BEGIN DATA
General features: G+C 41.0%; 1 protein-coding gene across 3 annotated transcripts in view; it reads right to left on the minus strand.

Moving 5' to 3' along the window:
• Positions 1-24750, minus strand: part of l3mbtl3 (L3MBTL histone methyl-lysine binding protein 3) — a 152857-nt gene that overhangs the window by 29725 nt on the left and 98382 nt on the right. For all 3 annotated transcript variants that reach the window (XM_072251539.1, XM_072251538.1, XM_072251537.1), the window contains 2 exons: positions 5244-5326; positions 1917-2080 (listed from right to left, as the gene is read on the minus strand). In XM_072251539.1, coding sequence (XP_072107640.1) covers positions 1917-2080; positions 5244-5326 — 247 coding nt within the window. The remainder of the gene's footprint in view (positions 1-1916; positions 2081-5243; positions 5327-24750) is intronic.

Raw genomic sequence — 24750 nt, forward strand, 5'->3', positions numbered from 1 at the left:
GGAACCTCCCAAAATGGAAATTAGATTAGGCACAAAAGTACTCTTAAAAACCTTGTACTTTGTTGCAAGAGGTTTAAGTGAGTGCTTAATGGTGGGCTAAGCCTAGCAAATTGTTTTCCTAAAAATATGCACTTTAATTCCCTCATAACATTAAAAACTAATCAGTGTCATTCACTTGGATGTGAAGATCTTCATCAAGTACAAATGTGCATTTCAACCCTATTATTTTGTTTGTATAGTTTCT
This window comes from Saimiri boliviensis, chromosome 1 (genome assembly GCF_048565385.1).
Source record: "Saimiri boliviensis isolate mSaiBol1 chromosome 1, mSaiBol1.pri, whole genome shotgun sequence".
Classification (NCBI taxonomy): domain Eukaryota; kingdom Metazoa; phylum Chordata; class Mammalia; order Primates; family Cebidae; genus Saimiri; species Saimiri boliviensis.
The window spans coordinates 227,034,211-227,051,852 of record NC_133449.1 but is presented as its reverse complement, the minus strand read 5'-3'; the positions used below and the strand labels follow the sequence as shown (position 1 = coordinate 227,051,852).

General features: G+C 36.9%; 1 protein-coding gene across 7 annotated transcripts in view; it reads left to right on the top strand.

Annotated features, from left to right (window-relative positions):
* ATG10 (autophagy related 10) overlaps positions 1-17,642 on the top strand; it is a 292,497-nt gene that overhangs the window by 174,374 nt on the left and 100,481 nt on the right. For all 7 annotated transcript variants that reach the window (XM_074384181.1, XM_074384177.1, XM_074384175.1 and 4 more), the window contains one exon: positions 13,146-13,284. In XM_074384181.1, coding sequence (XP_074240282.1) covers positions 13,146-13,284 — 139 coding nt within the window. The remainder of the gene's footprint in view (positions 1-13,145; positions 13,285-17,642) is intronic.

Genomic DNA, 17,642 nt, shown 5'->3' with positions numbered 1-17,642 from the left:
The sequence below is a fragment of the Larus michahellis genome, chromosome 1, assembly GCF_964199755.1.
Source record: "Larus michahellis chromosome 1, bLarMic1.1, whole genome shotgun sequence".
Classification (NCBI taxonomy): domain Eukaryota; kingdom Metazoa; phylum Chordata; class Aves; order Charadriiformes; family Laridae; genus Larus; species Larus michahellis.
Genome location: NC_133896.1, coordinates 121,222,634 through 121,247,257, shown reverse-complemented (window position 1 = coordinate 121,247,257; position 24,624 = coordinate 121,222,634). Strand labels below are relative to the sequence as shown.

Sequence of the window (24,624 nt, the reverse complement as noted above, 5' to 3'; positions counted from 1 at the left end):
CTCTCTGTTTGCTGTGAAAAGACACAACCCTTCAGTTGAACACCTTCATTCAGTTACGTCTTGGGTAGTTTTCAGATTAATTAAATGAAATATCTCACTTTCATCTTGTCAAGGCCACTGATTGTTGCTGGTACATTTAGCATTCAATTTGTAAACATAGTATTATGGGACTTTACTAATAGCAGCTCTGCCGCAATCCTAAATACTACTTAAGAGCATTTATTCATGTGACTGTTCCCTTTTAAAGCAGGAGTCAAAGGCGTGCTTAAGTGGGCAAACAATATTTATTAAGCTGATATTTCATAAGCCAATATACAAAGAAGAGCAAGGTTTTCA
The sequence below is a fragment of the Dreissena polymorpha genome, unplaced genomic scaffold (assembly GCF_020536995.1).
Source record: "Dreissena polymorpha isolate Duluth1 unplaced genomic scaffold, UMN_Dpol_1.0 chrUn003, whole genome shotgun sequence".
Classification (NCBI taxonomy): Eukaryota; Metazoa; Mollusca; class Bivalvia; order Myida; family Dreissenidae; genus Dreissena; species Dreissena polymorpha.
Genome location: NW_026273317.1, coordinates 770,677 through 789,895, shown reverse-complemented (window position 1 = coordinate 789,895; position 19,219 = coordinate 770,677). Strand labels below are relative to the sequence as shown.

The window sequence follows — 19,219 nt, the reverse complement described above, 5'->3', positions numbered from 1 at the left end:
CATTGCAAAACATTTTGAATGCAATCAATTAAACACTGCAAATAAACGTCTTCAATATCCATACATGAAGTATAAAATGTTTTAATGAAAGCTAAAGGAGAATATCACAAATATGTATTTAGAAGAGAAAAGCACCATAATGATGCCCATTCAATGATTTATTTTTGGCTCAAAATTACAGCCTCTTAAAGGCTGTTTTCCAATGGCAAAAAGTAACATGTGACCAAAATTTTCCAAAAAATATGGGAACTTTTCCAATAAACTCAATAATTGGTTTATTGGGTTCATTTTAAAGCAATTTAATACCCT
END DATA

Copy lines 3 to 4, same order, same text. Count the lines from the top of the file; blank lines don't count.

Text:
• Positions 1-24750, minus strand: part of l3mbtl3 (L3MBTL histone methyl-lysine binding protein 3) — a 152857-nt gene that overhangs the window by 29725 nt on the left and 98382 nt on the right. For all 3 annotated transcript variants that reach the window (XM_072251539.1, XM_072251538.1, XM_072251537.1), the window contains 2 exons: positions 5244-5326; positions 1917-2080 (listed from right to left, as the gene is read on the minus strand). In XM_072251539.1, coding sequence (XP_072107640.1) covers positions 1917-2080; positions 5244-5326 — 247 coding nt within the window. The remainder of the gene's footprint in view (positions 1-1916; positions 2081-5243; positions 5327-24750) is intronic.

Raw genomic sequence — 24750 nt, forward strand, 5'->3', positions numbered from 1 at the left: